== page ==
Adventurers are cautioned against assuming that hook horrors will understand concepts such as gratitude or indebtedness, as their clacking language has no terms for these. Saving the life of a hook horror in no way means that it will feel obliged to return the favor.​


1991 Trading Cards Factory Set, card 574/750​

There are two color illustrations of hook horrors in the 1991 and 1992 Trading Card sets, but both are clearly redrawn versions of the Monstrous Compendium art, showing very similar posture and facing.​


1992 Trading Cards Factory Set, card 618/750​

When the hardcover Monstrous Manual collection was released in 1993, the hook horror was included, with the text unchanged from the Greyhawk Adventures Appendix version. There is a new color picture by Tony Di'Terlizzi which gives the hook horror its most insectoid appearance to date.​


Monstrous Manual (1993)​

In the adventure The Witch’s Fiddle in Dungeon #54, the adventurers have an opportunity to intervene in a battle between two hook horrors and an apparent witch. This is an unremarkable encounter, but comes with a decent black and white picture of a hook horror looming threateningly from a passage.​


Dungeon #54 (1995)​

In the Night Below boxed set, there are warring groups of quaggoths and hook horrors. Unfortunately, there is little strategic opportunity for the players to get involved in this conflict, and their role is billed as a not much more than a hack-and-slash mop up operation. The accompanying artwork makes some interesting choices on how to show the relative sizes of the quaggoths (7½’) compared to the hook horrors (9’).​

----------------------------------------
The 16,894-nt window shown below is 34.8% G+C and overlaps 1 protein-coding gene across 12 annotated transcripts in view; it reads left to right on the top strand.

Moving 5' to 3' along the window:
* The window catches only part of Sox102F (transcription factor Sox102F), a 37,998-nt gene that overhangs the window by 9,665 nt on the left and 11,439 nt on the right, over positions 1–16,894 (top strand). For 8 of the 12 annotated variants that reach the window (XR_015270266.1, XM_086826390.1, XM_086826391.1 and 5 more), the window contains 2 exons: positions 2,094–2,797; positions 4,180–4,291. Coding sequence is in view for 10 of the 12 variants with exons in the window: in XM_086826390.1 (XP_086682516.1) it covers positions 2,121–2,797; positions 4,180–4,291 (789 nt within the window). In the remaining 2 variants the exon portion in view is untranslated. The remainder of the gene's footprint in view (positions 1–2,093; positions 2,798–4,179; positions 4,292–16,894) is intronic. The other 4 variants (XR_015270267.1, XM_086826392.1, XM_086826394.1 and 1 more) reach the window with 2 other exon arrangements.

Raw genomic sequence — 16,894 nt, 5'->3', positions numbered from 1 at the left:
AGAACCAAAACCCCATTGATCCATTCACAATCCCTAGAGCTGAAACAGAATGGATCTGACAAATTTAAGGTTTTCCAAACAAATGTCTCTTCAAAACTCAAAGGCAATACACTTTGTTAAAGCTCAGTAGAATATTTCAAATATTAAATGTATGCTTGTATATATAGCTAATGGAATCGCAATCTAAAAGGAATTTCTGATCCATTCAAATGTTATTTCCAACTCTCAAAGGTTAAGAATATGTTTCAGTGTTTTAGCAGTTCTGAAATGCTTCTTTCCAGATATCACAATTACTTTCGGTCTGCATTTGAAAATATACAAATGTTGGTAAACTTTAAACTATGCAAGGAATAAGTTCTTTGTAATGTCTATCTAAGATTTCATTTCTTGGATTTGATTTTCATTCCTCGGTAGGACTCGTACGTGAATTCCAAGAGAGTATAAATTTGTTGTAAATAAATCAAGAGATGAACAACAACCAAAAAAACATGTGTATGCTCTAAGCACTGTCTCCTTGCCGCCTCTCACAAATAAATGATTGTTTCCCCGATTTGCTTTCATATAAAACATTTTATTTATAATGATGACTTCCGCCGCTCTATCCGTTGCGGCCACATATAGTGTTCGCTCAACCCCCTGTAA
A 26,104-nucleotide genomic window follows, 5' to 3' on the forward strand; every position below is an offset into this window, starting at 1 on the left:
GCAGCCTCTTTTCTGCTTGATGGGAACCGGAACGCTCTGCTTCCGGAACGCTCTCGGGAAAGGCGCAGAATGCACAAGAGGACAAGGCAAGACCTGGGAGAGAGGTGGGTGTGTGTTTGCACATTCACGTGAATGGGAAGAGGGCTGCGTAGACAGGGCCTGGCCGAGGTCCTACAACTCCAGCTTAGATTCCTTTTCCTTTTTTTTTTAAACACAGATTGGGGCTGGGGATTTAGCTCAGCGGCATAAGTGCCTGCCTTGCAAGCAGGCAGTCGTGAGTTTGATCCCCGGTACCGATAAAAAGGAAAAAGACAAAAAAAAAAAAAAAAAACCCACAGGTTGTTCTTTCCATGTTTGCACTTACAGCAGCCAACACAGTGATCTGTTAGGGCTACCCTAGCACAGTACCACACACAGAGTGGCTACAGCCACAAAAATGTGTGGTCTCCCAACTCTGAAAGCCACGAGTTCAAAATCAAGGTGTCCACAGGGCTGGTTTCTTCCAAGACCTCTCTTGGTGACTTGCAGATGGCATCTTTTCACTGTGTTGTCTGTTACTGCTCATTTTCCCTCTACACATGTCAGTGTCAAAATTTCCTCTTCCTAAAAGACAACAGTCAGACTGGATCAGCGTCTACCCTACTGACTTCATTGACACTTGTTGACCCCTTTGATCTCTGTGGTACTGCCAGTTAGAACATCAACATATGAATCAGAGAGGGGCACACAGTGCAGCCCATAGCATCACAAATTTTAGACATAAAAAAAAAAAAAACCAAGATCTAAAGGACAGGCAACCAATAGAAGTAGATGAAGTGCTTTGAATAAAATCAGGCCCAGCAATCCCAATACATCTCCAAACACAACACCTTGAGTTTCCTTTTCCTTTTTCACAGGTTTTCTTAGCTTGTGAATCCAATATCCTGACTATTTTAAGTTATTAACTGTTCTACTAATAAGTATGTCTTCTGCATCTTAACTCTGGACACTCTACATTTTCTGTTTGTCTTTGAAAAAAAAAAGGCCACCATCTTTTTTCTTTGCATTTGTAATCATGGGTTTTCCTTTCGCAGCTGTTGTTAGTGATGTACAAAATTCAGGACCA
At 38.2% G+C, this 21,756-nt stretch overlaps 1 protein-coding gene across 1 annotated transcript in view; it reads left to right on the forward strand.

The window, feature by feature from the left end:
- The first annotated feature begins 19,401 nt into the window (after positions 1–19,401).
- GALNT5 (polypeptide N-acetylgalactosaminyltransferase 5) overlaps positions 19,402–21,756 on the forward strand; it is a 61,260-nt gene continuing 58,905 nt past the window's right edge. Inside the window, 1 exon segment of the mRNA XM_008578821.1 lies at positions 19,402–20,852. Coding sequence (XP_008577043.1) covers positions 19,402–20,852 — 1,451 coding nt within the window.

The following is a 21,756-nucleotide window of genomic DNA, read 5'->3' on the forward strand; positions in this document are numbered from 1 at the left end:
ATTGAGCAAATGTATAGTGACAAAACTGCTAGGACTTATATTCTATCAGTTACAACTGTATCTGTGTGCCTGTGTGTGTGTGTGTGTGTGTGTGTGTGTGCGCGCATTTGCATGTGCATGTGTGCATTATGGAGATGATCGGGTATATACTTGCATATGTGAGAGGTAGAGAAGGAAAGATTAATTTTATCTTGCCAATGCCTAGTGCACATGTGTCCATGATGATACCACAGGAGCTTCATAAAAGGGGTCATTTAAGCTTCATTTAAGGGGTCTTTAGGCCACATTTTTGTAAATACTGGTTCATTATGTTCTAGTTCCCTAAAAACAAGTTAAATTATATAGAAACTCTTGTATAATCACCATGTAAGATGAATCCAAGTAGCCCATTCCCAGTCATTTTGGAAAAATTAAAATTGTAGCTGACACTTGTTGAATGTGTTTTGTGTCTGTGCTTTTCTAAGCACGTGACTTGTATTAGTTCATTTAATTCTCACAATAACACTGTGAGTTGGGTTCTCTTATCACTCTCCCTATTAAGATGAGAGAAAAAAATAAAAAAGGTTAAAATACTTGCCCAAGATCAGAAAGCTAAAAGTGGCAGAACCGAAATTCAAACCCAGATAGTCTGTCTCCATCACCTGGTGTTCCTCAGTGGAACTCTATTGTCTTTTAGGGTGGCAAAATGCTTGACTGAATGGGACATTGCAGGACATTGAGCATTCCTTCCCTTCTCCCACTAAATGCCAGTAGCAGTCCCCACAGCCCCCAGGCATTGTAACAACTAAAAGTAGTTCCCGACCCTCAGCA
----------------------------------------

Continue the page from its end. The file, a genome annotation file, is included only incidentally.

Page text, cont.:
Quaggoths versus hook horrors, Night Below (1995)​

3rd Edition
By the time the hook horror made its first 3rd Edition appearance in 2002's Monster Manual II, it had evolved into a creature with substantially more "hook". Up to 2nd Edition, only the creature's hands were the hooks; in 3rd Edition the entire front section of each arm is the hook. The additional spikes on the exoskeleton which appeared in the 2nd Edition artwork are now confirmed in the text, as the hook horror's beetle-like torso is said to be covered with sharp, bony protuberances. The hook horror is still about 9 feet tall, but it has picked up some weight, now clocking in at 400 pounds.​


Monster Manual II (2002)​

The beefier physique is matched by improved statistics, with the hook horror now having 10 HD, and three attacks (two claws and a bite). If it hits the same opponent with both hook attacks, the bite attack automatically succeeds and the hook horror also grapples its target. A hook horror can more easily sunder a foe's weapon or shield. In battle they use their hooks to trip foes. Hook horrors can also advance right up to 30 HD individuals, with creatures of 16 HD or above being huge in size. To accompany the update to 3.5 Edition rules, Wizards of the Coast published a D&D v.3.5 Accessory Update. This upgraded the hook horror further, by giving it the cleave, improved trip and power attack feats.